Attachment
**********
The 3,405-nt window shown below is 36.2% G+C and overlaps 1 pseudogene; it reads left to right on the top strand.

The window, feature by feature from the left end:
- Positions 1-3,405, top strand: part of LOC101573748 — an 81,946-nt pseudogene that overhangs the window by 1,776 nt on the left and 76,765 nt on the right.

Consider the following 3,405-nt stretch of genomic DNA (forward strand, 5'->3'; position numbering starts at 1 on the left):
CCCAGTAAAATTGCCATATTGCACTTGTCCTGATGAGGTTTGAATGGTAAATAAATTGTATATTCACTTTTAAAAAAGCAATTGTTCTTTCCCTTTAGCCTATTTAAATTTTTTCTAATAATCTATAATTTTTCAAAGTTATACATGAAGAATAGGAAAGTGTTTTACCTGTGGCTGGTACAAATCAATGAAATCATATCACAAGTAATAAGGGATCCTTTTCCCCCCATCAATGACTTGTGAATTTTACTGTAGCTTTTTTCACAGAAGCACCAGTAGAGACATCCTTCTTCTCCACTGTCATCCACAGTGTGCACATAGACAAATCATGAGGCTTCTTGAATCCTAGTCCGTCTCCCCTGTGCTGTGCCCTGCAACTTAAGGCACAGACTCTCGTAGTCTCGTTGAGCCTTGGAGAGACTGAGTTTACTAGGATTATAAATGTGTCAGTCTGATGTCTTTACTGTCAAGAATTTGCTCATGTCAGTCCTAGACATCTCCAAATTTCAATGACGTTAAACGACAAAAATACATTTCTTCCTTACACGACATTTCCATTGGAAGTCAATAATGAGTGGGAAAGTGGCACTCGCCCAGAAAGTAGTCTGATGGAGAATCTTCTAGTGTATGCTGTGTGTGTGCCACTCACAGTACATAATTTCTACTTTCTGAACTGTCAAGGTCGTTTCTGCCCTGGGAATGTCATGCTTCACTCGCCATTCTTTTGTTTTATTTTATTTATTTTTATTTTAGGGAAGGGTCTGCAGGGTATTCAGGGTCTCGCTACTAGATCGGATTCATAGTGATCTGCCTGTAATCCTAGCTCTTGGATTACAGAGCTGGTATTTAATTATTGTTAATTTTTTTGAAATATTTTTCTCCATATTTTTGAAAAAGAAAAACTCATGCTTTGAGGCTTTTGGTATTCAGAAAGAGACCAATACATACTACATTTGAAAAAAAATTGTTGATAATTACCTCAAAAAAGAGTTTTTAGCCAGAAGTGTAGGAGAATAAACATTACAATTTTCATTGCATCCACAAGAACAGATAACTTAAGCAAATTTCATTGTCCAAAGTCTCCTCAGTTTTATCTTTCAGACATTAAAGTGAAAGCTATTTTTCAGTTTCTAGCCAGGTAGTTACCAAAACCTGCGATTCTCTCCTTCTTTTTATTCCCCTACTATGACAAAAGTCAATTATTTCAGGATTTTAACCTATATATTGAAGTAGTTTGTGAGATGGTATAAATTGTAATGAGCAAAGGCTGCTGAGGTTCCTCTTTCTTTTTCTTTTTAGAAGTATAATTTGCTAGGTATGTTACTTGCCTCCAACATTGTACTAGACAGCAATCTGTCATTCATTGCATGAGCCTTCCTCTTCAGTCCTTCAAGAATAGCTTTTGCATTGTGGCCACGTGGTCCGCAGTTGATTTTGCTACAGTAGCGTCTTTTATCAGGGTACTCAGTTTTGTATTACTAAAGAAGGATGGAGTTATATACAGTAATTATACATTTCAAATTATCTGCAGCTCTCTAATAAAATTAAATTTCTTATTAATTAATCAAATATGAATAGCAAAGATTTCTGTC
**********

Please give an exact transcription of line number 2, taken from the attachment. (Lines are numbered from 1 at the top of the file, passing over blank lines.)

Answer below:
The window, feature by feature from the left end: